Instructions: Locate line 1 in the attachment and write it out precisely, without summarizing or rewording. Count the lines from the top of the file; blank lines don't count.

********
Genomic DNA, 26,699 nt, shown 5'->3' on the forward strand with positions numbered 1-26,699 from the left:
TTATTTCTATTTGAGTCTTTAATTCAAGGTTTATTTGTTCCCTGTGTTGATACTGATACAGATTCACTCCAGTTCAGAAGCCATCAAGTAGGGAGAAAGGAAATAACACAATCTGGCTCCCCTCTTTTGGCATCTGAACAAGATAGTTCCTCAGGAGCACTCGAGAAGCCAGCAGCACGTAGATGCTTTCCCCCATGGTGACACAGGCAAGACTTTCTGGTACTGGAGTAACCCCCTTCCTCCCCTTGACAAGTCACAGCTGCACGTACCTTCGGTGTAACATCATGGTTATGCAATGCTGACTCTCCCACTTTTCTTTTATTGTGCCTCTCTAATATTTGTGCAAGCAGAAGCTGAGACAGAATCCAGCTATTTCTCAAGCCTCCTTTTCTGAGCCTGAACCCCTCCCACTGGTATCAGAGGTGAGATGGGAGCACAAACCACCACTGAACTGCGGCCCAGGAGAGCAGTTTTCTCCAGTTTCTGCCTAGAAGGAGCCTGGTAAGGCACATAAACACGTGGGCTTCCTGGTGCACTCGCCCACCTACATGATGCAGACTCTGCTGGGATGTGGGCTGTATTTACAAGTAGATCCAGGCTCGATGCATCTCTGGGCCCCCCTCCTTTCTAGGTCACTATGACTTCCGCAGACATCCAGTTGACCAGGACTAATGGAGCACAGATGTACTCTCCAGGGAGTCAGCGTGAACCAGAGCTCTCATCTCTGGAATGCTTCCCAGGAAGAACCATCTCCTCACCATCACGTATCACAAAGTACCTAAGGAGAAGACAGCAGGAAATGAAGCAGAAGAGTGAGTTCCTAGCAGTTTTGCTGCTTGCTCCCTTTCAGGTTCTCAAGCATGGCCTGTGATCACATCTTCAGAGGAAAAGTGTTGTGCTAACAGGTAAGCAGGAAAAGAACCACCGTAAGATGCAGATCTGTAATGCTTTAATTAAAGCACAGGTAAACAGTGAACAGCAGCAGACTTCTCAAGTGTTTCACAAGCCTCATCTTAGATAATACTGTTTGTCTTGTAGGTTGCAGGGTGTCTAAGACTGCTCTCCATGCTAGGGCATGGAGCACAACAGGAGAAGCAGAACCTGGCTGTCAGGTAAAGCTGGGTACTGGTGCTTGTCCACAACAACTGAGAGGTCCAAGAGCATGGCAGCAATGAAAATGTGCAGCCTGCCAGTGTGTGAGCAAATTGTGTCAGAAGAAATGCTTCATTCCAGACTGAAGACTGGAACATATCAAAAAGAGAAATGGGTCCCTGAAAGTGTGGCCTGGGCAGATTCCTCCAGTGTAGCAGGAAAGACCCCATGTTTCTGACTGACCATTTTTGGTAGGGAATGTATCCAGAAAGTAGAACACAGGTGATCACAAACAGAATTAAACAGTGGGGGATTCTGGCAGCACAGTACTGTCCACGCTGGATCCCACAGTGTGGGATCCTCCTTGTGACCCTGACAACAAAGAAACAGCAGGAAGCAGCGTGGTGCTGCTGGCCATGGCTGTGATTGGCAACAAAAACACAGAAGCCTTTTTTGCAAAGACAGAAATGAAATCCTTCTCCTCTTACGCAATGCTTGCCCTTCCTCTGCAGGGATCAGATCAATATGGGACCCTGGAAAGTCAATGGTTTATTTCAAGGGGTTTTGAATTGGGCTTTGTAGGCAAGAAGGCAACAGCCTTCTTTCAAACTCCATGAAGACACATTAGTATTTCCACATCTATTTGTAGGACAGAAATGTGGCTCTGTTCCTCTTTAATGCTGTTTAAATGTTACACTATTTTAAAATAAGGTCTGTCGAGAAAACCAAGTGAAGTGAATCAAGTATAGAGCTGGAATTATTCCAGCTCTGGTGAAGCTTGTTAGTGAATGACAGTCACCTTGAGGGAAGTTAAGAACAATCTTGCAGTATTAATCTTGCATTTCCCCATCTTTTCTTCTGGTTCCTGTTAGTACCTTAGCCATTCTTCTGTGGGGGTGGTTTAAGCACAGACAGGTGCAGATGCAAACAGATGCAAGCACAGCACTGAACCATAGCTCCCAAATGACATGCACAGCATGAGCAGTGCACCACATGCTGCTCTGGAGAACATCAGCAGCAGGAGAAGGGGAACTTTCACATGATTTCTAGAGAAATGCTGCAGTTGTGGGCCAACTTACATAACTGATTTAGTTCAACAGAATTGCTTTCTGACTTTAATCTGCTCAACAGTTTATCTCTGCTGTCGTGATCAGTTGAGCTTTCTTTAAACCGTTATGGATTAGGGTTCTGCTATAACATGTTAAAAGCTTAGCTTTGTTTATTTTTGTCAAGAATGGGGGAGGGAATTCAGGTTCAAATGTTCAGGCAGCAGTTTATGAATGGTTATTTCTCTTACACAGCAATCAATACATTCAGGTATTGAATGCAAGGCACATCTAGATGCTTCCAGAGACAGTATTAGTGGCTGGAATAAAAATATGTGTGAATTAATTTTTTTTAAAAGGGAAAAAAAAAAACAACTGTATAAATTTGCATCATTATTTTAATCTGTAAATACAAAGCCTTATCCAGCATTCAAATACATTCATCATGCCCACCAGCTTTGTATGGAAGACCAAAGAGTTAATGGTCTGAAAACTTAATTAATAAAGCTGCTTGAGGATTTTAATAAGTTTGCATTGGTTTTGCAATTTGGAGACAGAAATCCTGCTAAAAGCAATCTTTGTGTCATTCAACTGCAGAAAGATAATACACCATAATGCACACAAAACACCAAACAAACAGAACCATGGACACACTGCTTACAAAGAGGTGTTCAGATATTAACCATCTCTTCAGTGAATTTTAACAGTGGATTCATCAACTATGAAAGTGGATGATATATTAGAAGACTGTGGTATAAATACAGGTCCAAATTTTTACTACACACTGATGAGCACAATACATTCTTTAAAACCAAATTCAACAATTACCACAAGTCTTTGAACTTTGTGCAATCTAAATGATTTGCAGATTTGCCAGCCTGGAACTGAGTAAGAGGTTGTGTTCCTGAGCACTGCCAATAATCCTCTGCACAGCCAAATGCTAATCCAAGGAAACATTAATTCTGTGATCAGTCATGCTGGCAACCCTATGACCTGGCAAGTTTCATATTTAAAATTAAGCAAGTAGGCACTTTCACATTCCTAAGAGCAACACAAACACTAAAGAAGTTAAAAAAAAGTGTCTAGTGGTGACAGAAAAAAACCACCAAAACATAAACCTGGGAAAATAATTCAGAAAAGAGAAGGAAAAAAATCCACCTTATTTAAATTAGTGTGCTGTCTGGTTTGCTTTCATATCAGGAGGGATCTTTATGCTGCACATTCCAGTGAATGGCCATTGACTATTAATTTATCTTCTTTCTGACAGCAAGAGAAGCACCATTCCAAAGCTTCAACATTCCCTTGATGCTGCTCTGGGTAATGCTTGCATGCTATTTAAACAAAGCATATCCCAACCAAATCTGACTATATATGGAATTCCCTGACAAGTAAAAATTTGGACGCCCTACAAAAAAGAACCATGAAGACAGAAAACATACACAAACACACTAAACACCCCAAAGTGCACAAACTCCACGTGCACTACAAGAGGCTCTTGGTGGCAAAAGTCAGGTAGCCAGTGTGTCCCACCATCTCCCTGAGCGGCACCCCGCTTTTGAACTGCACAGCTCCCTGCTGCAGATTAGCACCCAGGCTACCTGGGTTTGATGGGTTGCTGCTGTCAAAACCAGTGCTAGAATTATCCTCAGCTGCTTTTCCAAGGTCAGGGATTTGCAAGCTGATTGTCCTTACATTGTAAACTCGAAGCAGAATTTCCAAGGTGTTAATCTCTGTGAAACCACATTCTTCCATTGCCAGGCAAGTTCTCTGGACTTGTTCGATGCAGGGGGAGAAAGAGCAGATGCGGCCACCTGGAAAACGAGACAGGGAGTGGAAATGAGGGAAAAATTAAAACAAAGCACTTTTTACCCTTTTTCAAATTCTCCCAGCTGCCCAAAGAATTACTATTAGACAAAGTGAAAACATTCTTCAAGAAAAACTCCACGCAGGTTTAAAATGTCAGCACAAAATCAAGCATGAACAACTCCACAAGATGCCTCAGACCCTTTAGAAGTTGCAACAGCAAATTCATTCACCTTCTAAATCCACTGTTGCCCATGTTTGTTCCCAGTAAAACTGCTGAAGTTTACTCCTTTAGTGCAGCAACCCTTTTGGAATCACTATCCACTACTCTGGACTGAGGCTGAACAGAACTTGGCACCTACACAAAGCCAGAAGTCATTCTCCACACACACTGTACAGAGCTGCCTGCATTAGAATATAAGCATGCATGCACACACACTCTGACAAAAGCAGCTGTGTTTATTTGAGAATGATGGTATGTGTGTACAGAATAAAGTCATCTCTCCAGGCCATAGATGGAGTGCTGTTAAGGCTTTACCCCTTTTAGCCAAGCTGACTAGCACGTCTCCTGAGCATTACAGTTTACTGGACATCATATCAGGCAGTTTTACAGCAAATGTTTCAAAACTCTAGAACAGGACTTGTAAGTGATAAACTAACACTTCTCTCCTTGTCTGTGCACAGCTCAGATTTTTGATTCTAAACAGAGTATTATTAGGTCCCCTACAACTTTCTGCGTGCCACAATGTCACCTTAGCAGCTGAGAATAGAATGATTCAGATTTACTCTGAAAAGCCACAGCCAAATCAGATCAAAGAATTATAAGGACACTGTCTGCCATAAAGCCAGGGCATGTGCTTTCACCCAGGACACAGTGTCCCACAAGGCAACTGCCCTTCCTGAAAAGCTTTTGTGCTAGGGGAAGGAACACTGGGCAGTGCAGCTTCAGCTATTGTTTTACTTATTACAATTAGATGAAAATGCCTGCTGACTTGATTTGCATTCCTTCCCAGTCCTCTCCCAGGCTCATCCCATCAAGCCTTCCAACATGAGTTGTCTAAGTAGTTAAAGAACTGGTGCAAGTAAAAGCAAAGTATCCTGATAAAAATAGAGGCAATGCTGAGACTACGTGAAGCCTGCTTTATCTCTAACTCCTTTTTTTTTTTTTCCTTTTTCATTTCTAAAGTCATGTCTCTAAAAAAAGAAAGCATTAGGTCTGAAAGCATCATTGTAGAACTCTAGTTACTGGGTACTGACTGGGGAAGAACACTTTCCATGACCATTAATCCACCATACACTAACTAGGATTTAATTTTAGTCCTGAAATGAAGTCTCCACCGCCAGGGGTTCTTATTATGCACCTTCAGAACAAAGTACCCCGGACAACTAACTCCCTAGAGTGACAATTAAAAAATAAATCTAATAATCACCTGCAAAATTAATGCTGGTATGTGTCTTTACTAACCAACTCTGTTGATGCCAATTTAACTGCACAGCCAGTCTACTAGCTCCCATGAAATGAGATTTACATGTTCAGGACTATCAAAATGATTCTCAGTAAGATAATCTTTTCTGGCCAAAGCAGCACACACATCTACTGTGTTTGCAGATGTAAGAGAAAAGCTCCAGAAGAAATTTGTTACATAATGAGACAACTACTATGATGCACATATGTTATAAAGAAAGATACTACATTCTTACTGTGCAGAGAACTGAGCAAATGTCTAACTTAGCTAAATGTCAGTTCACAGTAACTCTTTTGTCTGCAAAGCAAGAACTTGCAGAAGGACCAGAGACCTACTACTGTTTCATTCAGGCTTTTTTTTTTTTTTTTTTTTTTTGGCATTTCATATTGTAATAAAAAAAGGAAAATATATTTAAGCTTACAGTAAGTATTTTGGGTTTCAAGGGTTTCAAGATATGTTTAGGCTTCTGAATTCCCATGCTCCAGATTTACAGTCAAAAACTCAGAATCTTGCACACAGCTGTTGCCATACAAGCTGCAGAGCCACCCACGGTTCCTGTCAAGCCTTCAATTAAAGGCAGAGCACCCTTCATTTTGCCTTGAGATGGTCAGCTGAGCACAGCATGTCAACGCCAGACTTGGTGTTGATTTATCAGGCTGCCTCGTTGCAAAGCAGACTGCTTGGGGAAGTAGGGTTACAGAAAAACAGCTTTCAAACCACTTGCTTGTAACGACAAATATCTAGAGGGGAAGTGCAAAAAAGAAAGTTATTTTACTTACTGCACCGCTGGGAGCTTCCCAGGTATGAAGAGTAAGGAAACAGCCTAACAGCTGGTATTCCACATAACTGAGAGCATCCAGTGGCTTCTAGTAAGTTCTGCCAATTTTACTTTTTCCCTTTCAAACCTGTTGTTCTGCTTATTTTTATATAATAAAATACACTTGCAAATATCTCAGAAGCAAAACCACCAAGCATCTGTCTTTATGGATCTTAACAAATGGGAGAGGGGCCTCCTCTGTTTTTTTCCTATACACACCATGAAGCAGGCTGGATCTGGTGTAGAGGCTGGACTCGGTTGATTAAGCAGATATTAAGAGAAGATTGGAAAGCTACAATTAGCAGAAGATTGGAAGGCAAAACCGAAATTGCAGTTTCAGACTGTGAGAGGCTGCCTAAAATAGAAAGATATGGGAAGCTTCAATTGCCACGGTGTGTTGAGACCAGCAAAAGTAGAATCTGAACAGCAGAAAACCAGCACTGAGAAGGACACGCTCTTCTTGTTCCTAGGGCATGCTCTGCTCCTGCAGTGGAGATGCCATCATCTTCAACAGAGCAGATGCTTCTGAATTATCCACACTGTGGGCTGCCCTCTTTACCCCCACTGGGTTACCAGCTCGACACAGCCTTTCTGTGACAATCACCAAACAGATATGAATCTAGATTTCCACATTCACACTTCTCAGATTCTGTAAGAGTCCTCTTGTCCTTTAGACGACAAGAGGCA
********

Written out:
Genomic DNA, 26,699 nt, shown 5'->3' on the forward strand with positions numbered 1-26,699 from the left: